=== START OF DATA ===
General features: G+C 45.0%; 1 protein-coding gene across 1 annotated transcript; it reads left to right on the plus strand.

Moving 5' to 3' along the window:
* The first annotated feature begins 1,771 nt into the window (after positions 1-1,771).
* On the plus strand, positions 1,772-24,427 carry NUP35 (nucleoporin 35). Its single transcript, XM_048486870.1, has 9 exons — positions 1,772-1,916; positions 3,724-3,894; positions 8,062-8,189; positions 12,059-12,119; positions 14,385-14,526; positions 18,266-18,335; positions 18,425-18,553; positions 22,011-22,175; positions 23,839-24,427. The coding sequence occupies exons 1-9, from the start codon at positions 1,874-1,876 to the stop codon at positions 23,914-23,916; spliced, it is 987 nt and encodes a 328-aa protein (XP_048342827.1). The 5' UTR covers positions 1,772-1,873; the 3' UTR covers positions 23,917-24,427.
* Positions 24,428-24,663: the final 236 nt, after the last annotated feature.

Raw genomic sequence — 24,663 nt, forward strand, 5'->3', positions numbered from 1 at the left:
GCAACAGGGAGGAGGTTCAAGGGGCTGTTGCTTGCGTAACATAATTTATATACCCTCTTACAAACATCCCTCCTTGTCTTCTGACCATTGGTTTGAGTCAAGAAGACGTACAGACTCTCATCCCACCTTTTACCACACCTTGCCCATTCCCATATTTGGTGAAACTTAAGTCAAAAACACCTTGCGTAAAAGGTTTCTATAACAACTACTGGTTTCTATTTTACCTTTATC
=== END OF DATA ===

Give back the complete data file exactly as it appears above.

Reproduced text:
General features: G+C 45.0%; 1 protein-coding gene across 1 annotated transcript; it reads left to right on the plus strand.

Moving 5' to 3' along the window:
* The first annotated feature begins 1,771 nt into the window (after positions 1-1,771).
* On the plus strand, positions 1,772-24,427 carry NUP35 (nucleoporin 35). Its single transcript, XM_048486870.1, has 9 exons — positions 1,772-1,916; positions 3,724-3,894; positions 8,062-8,189; positions 12,059-12,119; positions 14,385-14,526; positions 18,266-18,335; positions 18,425-18,553; positions 22,011-22,175; positions 23,839-24,427. The coding sequence occupies exons 1-9, from the start codon at positions 1,874-1,876 to the stop codon at positions 23,914-23,916; spliced, it is 987 nt and encodes a 328-aa protein (XP_048342827.1). The 5' UTR covers positions 1,772-1,873; the 3' UTR covers positions 23,917-24,427.
* Positions 24,428-24,663: the final 236 nt, after the last annotated feature.

Raw genomic sequence — 24,663 nt, forward strand, 5'->3', positions numbered from 1 at the left:
GCAACAGGGAGGAGGTTCAAGGGGCTGTTGCTTGCGTAACATAATTTATATACCCTCTTACAAACATCCCTCCTTGTCTTCTGACCATTGGTTTGAGTCAAGAAGACGTACAGACTCTCATCCCACCTTTTACCACACCTTGCCCATTCCCATATTTGGTGAAACTTAAGTCAAAAACACCTTGCGTAAAAGGTTTCTATAACAACTACTGGTTTCTATTTTACCTTTATC